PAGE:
Pebble Beach – The Ne Plus Ultra of Golf Courses

Considered by many to be the most thrilling, beguiling, and breathtaking golf course on the face of the earth, Pebble Beach’s ocean-hugging links are sacred ground for golfers. Jack Nicklaus said of this spectacular (and wildly expensive) spot, “If I could play only one course for the rest of my life, this would be it.”

Now part of a trio of championship courses that includes Spyglass Hill and the Links at Spanish Bay, Pebble Beach opened in 1919. In the late 1940s, crooner Bing Crosby brought his pro-am tourney here, the “clambake” that evolved into the AT&T Pebble Beach National Pro-Am, played on Pebble, Spyglass, and the nearby Poppy Hills courses during the second weekend of February. Tiger Woods, Phil Mickelson, Vijay Singh, and other top golfers join such celebrities as Clint Eastwood (now a part-owner of Pebble Beach) for the vaunted pro-amateur tourney.

The refined elegance of the Lodge at Pebble Beach offers the ultimate in holy-grail golfing convenience. Its 161 rooms have working fireplaces, and many skirt the right flank of Pebble’s 18th fairway, within earshot of the Pacific’s crashing waves. Also hugging the coastline is the more modern Inn at Spanish Bay, with 269 palatial rooms that feature antique furniture and splendid marble showers.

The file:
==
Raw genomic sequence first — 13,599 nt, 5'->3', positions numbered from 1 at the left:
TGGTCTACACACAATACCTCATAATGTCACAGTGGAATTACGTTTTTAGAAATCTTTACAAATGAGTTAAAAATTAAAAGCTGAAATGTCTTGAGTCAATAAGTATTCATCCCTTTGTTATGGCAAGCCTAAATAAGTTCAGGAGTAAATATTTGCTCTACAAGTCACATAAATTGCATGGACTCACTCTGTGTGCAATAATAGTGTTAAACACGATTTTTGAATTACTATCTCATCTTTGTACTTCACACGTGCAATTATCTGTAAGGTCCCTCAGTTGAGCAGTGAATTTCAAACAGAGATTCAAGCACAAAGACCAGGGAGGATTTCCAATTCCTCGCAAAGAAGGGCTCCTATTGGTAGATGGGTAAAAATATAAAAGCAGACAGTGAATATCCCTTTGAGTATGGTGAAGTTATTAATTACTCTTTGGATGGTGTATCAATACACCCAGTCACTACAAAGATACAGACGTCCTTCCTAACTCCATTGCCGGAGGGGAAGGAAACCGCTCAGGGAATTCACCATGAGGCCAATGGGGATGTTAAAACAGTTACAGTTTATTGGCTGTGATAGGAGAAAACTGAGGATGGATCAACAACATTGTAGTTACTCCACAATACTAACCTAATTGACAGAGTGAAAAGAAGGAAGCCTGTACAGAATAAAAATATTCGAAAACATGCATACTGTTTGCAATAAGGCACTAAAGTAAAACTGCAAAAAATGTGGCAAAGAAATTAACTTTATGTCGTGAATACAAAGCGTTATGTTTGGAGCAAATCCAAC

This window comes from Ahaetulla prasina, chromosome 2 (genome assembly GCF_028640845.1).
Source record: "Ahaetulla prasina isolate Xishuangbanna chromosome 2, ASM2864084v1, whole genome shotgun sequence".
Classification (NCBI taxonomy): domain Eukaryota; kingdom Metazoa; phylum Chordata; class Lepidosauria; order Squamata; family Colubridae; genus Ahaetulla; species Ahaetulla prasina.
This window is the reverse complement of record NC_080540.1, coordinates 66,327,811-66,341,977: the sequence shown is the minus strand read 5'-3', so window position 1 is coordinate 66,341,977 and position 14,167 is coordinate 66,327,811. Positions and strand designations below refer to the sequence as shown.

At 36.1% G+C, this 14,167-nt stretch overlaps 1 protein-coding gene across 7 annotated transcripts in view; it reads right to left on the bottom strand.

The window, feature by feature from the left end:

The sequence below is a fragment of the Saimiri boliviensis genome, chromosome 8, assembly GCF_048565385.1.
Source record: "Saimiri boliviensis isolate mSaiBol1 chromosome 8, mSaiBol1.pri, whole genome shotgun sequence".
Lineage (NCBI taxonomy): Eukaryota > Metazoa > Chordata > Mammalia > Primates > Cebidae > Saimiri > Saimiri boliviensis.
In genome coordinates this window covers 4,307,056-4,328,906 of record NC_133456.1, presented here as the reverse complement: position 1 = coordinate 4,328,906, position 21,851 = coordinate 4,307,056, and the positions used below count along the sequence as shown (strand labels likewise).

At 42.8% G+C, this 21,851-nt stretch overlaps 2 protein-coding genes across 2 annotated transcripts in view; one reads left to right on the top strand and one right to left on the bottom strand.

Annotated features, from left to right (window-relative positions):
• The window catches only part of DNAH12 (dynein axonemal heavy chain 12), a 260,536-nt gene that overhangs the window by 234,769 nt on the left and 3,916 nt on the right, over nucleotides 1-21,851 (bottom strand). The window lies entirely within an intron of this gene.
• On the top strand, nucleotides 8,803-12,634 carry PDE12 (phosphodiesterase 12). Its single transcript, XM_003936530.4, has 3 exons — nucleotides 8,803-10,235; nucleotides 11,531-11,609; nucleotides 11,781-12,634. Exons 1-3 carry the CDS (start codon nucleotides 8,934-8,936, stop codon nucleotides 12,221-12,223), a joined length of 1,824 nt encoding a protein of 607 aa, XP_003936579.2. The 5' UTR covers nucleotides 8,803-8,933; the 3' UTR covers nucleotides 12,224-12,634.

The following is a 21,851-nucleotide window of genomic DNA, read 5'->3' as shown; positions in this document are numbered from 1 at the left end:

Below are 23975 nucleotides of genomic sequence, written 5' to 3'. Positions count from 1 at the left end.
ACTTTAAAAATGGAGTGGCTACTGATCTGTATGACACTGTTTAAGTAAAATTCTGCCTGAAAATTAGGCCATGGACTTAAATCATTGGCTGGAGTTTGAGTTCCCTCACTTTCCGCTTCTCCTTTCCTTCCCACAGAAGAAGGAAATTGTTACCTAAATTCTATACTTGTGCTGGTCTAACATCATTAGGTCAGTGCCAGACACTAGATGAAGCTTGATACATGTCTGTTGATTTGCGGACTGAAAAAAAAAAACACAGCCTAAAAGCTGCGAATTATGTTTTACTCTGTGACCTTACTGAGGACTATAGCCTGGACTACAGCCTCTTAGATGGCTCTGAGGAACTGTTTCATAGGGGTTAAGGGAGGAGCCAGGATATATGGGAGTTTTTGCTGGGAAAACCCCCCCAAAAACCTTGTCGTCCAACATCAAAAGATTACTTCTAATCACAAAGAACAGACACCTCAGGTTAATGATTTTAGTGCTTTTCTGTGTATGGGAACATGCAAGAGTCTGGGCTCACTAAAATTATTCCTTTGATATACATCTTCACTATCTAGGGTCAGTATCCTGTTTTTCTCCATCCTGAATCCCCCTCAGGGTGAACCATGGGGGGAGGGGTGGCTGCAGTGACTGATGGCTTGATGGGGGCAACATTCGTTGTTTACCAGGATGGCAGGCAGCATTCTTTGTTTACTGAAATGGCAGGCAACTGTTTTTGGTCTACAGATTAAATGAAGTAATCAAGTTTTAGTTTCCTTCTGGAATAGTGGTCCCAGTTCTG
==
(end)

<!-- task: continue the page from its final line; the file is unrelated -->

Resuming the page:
Nongolfers can enjoy the area’s beauty on the legendary 17-Mile Drive, a private toll road connecting Monterey to its peninsular neighbor Carmel. A microcosm of the coastline’s romantic beauty, dotted with ocean-sprayed outcroppings where harbor seals and sea lions laze, the winding drive also lakes in man-made marvels like multimillion-dollar mansions.

For classic-car lovers, the Pebble Beach Concours d’Elegance in August is the world’s finest car show—originally a sideshow to the Pebble Beach Road Race, which was moved after a fatal accident in 1957 involving a Ferrari and a pine tree (“Too much car and not enough race course,” it was observed). Feast your eyes on the most rare, valuable, and beautiful cars in the world—Rolls-Royce Phantoms from the ’30s, racing Jaguars from the ’50s, and Lamborghinis from the ’60s.